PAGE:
Harold Bridges Ltd 1921-1950.
Bridges Transport Ltd, 1950 to 1968.
Then under Tayford till 1988.
Harold Bridges 1900-1990.
Harold Bridges, a man who started as a farmhand and brickie's labourer near Lytham and became Harold Bridges OBE and Knight of St John, operator of over 100 vehicles and several businesses. Through hard work and skilful planning and operation it seems, although he claims by luck.
Signs of the past - motifs of Bridges Transport Ltd.
Bridges Transport vehicles, royal blue with white lettering, were a familiar sight round Preston. Their depot in Raglan Street, just off Eldon Street, was built in the 50s on the site of an old mill. Living round the corner I recall their vehicles. He looked after his staff giving them a profit sharing scheme and non-contributary pension.
Harold was born in the Fylde, his father had moved from the royal estate at Sandringham and was the gamekeeper at Warton Hall. He was promoted to head gamekeeper at Lytham Hall and then moved to Clifton as gamekeeper of Salwick Hall before retiring at Lytham.
So he looked destined for an agricultural life and left school at 13 to work on a farm before joining up in the latter part of WW1. On leaving he became a brickie's labourer before applying for a job as a driver in the army. He failed due to a speech impediment but the Sergeant Major said he had a relative with a similar impediment and he was doing well in the new trade of parcel carriage by road.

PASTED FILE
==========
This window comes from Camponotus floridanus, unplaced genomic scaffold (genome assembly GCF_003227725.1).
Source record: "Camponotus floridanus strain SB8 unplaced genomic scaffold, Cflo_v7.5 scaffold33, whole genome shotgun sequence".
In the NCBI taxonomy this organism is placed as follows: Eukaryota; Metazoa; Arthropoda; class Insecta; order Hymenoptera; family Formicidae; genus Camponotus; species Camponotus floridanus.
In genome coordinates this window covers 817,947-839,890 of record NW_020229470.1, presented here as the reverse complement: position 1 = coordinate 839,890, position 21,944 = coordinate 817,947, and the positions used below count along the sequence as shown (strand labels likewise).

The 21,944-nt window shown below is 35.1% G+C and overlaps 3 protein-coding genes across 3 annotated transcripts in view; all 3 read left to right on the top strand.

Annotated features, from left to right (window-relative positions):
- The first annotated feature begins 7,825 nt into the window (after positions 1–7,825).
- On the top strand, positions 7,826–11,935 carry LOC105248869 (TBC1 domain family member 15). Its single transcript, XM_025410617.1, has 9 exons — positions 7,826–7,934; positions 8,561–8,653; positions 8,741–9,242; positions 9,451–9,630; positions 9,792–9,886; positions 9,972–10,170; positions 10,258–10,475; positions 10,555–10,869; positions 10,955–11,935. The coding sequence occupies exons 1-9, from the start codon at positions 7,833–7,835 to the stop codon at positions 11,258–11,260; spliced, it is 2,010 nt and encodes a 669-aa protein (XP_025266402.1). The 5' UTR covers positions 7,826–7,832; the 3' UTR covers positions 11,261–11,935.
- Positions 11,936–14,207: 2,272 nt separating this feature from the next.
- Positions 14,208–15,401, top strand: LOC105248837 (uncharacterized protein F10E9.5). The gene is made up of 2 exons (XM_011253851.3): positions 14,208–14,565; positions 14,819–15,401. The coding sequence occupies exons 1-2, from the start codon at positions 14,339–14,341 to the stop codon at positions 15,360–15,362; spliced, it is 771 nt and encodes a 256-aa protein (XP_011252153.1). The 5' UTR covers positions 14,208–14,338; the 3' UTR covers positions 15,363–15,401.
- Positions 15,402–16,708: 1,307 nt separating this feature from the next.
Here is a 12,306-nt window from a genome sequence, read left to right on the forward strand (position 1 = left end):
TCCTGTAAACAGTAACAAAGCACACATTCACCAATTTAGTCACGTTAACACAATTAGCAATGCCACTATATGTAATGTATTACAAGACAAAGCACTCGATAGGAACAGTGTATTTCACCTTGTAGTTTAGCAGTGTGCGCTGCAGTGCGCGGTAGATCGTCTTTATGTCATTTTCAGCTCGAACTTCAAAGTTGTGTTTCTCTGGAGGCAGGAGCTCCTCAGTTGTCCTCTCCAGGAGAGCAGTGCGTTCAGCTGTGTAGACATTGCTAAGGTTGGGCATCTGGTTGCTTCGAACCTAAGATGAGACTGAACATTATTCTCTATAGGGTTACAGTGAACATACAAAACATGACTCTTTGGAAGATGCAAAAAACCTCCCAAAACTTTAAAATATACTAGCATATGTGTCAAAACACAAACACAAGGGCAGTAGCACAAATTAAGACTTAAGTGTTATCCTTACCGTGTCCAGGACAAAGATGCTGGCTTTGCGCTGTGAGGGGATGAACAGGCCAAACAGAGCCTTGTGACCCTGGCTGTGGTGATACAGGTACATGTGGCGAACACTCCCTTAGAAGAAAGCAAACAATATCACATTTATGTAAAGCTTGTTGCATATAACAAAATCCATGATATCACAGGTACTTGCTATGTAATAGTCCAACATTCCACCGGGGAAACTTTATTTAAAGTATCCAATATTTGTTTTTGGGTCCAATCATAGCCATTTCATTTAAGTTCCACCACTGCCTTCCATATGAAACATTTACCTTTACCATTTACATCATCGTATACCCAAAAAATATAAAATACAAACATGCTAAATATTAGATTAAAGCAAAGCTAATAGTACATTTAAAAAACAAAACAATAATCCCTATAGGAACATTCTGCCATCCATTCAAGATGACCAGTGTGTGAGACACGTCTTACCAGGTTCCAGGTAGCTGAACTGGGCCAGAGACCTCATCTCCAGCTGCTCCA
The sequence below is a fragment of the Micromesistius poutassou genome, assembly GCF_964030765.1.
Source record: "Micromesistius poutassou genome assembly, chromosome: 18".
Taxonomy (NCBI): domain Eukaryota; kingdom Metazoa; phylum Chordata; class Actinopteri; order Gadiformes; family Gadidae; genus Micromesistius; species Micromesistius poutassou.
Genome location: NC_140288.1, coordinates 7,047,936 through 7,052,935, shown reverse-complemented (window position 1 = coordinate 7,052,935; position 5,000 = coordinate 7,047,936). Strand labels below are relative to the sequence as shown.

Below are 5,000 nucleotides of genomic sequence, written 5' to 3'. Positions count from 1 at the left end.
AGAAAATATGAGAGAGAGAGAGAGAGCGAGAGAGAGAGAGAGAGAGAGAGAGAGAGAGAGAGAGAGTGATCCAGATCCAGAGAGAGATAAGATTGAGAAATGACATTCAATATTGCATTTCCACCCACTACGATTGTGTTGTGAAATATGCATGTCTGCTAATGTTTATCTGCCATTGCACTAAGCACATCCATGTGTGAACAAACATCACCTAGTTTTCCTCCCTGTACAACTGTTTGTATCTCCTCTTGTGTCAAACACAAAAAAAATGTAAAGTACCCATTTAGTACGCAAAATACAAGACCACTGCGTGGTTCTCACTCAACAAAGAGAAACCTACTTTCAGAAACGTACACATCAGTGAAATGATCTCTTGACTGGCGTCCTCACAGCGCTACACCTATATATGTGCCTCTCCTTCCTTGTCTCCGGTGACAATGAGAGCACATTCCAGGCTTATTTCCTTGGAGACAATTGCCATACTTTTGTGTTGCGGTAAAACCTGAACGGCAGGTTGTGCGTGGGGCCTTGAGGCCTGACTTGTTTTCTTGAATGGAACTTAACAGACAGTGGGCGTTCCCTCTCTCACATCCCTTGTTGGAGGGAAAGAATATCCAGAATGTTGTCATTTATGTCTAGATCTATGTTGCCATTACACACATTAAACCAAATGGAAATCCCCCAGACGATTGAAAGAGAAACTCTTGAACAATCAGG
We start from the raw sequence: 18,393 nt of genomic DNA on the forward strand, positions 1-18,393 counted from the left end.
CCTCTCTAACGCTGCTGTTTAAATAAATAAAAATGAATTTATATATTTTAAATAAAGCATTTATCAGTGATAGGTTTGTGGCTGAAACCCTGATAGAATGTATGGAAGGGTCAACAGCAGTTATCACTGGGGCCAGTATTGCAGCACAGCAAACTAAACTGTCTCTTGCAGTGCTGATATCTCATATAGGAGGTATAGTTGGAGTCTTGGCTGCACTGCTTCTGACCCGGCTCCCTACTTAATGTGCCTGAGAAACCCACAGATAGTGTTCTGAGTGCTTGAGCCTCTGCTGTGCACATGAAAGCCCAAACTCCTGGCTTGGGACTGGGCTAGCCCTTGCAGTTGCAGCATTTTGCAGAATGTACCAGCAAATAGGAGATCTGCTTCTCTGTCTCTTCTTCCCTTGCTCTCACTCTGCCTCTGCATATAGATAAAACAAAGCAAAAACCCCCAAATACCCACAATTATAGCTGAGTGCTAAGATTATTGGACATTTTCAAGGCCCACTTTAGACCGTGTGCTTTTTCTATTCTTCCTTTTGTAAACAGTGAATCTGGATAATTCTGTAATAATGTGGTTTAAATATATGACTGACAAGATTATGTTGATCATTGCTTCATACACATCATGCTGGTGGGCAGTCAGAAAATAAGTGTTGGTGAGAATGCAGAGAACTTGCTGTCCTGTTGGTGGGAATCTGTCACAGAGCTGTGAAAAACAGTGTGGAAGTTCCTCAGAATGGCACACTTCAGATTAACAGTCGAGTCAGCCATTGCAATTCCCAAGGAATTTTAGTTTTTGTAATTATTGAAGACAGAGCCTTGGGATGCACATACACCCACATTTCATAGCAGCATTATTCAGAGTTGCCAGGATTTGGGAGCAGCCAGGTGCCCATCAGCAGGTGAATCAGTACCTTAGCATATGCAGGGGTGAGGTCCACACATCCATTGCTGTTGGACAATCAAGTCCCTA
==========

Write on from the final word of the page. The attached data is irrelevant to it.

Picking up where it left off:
By then they'd moved to Lytham with his parents and he bought a 1 ton Model T Ford lorry in 1921 carrying anything from Lytham to Preston and Blackburn using pick up points - the Preston pick up was the Derby Arms in Lord Street. People would put a sign at the door saying 'HB stop here'. Within a year he needed a bigger truck and bought a 2 ton Vulcan truck and within another year a second truck. Carrying cheese, ice, delivering the luggage of the students at Lark Hill were the type of load. Carrying wood patterns for the mouldings to Dewhursts Iron Foundry and then taking the propellors back to Lytham Shipyards. His depot was in a hangar at the old Dick Kerrs airfield on Dock Road, Lytham until 1927 when he moved to Victoria Street, Lytham.
Photo of a Ford Model T lorry as stated above in the livery of H.Bridges. This lorry is at the British Commercial Vehicle Museum, Leyland as photographed in November 2022. Another great addition to their collection.